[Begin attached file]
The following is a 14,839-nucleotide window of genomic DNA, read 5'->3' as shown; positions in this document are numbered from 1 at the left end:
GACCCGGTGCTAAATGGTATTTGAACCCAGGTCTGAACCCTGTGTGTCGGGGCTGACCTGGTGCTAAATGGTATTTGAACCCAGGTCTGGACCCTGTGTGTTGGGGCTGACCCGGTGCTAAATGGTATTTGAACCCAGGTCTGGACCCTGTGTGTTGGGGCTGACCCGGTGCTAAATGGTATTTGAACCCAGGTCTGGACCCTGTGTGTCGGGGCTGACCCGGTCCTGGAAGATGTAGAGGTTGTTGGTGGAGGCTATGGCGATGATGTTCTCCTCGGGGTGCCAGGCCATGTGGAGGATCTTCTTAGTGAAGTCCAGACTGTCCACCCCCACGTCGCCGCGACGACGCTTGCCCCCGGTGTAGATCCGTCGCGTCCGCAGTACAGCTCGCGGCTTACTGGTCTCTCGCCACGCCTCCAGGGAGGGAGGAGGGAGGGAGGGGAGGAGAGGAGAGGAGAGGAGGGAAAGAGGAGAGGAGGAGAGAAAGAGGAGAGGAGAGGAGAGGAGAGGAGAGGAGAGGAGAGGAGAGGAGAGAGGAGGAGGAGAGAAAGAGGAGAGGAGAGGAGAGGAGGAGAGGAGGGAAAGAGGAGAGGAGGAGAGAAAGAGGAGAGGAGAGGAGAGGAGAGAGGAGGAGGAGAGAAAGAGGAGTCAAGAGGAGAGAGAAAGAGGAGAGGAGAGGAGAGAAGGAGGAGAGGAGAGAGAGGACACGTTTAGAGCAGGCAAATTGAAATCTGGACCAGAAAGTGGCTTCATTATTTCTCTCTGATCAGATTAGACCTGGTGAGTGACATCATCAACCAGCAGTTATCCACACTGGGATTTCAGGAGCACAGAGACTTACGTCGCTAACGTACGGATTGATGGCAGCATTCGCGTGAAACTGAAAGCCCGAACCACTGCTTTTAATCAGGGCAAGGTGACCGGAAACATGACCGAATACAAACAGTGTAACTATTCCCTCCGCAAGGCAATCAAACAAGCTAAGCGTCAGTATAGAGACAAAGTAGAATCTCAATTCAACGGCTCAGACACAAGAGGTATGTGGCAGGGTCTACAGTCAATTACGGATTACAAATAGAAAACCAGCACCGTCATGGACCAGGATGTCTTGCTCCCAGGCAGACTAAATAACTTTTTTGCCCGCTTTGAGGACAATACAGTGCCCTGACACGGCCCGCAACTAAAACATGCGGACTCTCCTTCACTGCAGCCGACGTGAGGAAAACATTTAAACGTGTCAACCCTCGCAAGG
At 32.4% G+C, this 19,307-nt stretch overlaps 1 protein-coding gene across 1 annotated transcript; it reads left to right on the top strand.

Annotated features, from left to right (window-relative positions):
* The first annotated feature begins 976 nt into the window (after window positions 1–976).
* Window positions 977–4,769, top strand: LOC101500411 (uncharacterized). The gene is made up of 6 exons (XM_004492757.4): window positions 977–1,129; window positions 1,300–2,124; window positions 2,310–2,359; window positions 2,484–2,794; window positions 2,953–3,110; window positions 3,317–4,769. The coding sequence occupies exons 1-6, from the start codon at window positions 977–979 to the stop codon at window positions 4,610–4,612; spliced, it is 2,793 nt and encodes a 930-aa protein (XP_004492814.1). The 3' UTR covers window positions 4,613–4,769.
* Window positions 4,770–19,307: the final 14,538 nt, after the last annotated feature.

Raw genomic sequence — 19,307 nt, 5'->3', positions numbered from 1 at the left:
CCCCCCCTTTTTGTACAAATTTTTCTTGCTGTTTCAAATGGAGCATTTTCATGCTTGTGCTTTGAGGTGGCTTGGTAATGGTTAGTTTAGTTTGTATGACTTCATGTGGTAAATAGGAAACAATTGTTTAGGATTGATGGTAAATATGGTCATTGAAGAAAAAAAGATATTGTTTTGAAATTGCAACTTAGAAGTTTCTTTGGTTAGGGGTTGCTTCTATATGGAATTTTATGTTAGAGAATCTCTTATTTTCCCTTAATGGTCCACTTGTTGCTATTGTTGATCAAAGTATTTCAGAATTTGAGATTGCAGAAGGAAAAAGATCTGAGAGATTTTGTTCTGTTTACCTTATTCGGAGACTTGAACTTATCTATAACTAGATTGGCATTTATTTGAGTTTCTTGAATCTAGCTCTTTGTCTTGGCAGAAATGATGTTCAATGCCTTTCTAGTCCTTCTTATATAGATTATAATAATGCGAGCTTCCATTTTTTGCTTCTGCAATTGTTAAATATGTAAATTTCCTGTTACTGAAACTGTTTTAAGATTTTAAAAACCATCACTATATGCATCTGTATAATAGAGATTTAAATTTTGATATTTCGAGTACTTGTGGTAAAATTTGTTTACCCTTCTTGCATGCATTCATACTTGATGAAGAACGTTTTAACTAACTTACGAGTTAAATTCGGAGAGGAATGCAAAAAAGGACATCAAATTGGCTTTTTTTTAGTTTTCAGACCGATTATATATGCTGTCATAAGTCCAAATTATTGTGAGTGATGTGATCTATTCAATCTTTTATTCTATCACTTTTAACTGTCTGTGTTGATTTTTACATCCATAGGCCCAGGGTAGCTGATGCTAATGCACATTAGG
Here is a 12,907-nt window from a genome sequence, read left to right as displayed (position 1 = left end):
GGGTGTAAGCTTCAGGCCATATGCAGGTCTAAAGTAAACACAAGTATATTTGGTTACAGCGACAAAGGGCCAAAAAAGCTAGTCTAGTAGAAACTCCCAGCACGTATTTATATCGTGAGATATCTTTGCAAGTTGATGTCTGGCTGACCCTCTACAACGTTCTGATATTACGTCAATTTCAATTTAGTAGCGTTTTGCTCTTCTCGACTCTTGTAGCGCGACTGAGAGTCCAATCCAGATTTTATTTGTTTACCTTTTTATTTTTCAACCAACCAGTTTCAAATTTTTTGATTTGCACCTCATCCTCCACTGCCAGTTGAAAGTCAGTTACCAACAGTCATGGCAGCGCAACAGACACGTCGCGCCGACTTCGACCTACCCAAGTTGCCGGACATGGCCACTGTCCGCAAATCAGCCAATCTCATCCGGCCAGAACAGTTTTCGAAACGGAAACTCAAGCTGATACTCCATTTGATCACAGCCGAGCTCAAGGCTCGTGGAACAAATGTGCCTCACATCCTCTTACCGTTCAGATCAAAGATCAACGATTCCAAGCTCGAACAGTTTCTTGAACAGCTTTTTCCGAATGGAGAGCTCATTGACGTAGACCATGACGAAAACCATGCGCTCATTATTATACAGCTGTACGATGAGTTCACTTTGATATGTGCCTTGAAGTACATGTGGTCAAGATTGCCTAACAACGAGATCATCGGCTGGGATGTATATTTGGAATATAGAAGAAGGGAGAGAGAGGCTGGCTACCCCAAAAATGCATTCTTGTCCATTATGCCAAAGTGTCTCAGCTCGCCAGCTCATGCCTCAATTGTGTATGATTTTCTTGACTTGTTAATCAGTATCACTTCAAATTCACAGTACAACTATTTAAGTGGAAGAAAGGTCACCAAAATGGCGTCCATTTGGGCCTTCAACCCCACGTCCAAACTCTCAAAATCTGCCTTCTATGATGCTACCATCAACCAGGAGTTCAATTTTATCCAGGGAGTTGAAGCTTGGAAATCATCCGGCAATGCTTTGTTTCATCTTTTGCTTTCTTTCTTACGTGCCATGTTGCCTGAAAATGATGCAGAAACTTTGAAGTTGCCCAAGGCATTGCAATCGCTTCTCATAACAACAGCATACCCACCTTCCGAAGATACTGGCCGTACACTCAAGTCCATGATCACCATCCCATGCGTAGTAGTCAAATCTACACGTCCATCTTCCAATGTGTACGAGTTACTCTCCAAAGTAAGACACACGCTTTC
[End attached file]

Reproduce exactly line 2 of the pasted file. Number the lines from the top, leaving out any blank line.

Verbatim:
GACCCGGTGCTAAATGGTATTTGAACCCAGGTCTGAACCCTGTGTGTCGGGGCTGACCTGGTGCTAAATGGTATTTGAACCCAGGTCTGGACCCTGTGTGTTGGGGCTGACCCGGTGCTAAATGGTATTTGAACCCAGGTCTGGACCCTGTGTGTTGGGGCTGACCCGGTGCTAAATGGTATTTGAACCCAGGTCTGGACCCTGTGTGTCGGGGCTGACCCGGTCCTGGAAGATGTAGAGGTTGTTGGTGGAGGCTATGGCGATGATGTTCTCCTCGGGGTGCCAGGCCATGTGGAGGATCTTCTTAGTGAAGTCCAGACTGTCCACCCCCACGTCGCCGCGACGACGCTTGCCCCCGGTGTAGATCCGTCGCGTCCGCAGTACAGCTCGCGGCTTACTGGTCTCTCGCCACGCCTCCAGGGAGGGAGGAGGGAGGGAGGGGAGGAGAGGAGAGGAGAGGAGGGAAAGAGGAGAGGAGGAGAGAAAGAGGAGAGGAGAGGAGAGGAGAGGAGAGGAGAGGAGAGGAGAGGAGAGAGGAGGAGGAGAGAAAGAGGAGAGGAGAGGAGAGGAGGAGAGGAGGGAAAGAGGAGAGGAGGAGAGAAAGAGGAGAGGAGAGGAGAGGAGAGAGGAGGAGGAGAGAAAGAGGAGTCAAGAGGAGAGAGAAAGAGGAGAGGAGAGGAGAGAAGGAGGAGAGGAGAGAGAGGACACGTTTAGAGCAGGCAAATTGAAATCTGGACCAGAAAGTGGCTTCATTATTTCTCTCTGATCAGATTAGACCTGGTGAGTGACATCATCAACCAGCAGTTATCCACACTGGGATTTCAGGAGCACAGAGACTTACGTCGCTAACGTACGGATTGATGGCAGCATTCGCGTGAAACTGAAAGCCCGAACCACTGCTTTTAATCAGGGCAAGGTGACCGGAAACATGACCGAATACAAACAGTGTAACTATTCCCTCCGCAAGGCAATCAAACAAGCTAAGCGTCAGTATAGAGACAAAGTAGAATCTCAATTCAACGGCTCAGACACAAGAGGTATGTGGCAGGGTCTACAGTCAATTACGGATTACAAATAGAAAACCAGCACCGTCATGGACCAGGATGTCTTGCTCCCAGGCAGACTAAATAACTTTTTTGCCCGCTTTGAGGACAATACAGTGCCCTGACACGGCCCGCAACTAAAACATGCGGACTCTCCTTCACTGCAGCCGACGTGAGGAAAACATTTAAACGTGTCAACCCTCGCAAGG